On the job, some employees pay more attention than others. In selling some salespeople pay more attention than others. Why is that? Because not everyone has the same level of thinking.
According to GALLUP there are three types of employees: Engaged, Disengaged and Actively Disengaged.
In the latest Gallup Global Report Australia rated 16% Engaged, 60% Not-Engaged and 14% Actively Disengaged.
Rate Your Own Level of Cognitive Engagement
Attention is all about cognitive engagement. Here’s a simple audit for you to rate your own level of cognitive engagement in just 20 questions.
It was designed by Dr Eric Bienstock who is Vice-Principal of SOT in New York. Eric holds a Master’s degree in Mathematics from the Courant Institute of Mathematical Sciences, and a Ph.D. from New York University where he studied Mathematics, Education and Learning Theory.
He based this checklist on the SOT’s Learn-To-Think Coursebook and Instructors Manual (Michael Hewitt-Gleeson & Edward de Bono, Capra/New 1982).
How well do you pay attention?
Use these 20 questions to rate your own employees’ level of lateral thinking …
INSTRUCTIONS: Answer each of the following 20 questions, scoring either 3, 2, 1, or 0 points for each answer depending on your objective estimate of how often your enterprise actually does what is stated. Use your best guess of the following criteria for scoring:
3 – 90% OF THE TIME (nearly always)
2 – 70% OF THE TIME (mostly)
1 – 40% OF THE TIME (often)
0 – 10% OF THE TIME (hardly ever)
Your employees’ judgments of ideas are based on the value of the idea itself rather than on their emotions at the time.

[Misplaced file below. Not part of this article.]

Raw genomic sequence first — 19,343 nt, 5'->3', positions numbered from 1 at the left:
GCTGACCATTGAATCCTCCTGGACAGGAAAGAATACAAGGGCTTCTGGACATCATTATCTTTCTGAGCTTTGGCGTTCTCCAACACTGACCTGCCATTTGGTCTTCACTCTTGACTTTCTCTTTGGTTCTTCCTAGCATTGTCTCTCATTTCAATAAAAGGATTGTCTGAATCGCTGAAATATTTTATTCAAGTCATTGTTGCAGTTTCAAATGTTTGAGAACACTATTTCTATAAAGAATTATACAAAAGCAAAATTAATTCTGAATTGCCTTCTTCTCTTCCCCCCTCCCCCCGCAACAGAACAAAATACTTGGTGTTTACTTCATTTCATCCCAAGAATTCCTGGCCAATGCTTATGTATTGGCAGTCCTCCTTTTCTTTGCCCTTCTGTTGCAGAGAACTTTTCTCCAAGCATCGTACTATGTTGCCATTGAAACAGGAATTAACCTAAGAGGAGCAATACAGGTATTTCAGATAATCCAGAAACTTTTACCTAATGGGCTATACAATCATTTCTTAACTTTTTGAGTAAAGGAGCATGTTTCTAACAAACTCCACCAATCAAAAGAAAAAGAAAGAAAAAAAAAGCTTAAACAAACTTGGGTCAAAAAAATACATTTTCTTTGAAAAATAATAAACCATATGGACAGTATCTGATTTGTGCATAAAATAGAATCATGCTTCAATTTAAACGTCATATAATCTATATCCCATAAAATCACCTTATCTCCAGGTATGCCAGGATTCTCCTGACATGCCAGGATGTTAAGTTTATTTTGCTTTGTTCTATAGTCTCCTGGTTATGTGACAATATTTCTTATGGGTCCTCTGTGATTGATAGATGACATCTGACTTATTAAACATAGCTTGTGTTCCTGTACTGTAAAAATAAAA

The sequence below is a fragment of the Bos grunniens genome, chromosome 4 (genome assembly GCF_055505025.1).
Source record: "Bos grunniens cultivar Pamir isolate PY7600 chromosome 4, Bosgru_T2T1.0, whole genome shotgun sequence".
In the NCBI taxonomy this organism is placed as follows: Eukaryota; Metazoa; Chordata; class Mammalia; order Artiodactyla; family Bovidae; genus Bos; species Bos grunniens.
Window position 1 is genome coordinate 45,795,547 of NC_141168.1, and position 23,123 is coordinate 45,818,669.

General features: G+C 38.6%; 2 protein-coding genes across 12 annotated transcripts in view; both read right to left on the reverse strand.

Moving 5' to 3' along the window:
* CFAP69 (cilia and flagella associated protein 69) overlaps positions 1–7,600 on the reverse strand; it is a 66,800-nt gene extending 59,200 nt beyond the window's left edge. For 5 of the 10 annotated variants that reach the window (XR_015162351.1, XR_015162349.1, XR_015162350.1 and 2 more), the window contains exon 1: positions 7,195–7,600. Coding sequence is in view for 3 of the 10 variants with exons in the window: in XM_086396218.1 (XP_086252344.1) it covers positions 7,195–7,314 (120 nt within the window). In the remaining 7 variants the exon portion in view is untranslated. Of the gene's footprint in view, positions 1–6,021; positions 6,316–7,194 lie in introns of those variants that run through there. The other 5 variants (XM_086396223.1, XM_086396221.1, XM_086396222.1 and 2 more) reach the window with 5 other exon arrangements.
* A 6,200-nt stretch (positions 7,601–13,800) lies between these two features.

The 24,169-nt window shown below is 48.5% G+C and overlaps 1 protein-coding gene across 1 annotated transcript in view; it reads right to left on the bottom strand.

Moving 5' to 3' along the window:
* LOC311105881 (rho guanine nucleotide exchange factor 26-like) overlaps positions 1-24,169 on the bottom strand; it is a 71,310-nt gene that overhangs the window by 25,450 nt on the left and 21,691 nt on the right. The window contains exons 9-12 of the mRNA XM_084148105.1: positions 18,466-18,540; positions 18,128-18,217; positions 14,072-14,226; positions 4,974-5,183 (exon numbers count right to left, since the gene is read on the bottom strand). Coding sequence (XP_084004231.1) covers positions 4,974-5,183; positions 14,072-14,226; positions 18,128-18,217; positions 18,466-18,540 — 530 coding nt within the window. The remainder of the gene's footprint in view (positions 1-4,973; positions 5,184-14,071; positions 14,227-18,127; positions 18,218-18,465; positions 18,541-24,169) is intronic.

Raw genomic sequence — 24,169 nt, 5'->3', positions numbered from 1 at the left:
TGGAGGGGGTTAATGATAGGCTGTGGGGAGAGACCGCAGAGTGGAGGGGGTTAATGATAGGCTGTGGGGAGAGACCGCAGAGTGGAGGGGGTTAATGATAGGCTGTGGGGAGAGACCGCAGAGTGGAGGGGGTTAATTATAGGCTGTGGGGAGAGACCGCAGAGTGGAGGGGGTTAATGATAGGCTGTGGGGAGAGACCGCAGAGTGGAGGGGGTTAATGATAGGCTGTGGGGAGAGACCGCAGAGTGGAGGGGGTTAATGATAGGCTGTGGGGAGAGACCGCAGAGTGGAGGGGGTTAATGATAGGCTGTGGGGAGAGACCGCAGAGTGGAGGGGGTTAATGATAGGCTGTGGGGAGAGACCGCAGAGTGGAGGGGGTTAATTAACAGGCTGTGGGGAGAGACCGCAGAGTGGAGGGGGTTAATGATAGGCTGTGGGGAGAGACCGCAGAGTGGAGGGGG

They judge ideas not just as “good” or “bad” but also as “interesting” if they can lead on to better ideas.
They consider all factors in a situation before choosing, deciding or planning.
They consider all factors first, before prioritising the ones that matter most.
When my managers and supervisors create a rule they see to it that it is clearly understood and possible to obey.
They try to see the purpose of rules they have to obey, even if they don’t like the rules.
They look at consequences of their decisions or actions not only as they effect themselves but also as they affect our other stakeholders, internal and external.
They look at a wide range of possible consequences, short and long term, before deciding which consequences to bother about.
On the way to a final objective they establish a chain of smaller objectives each one following on from the previous one.
The objectives they set are near enough, real enough and possible enough for them to really try to reach them.
In planning, they know exactly what outcomes they want to achieve.
They keep their plans as simple and transparent as possible.
They know exactly why they have chosen something as a priority.
They try to get as many different ideas as possible first, before starting to pick out the priorities.
They will go on looking for alternatives until they find one they really like.
While most people look for alternatives when they are not satisfied; my managers and supervisors look for them deliberately, even when they are satisfied.
They are able to tell themselves the real reason behind a decision they make.
Before making a decision, they consider the factors, look at the consequences, get clear about the objectives, assess the priorities, and search for possible alternatives.
They are able to see the other person’s point-of-view whether agreeing with it or not.
They are able to spell out the differences and similarities between different viewpoints.
Your total score is
– If your total score in this test was between 51 and 60 points, your enterprise may already possess superior brainpower.
– If you scored between 31 and 50 points, your thought-leaders may have better than average brainpower.
– If you scored between 0 and 30, you may possess no additional enterprise brainpower other than the natural thinking ability that most untrained people have.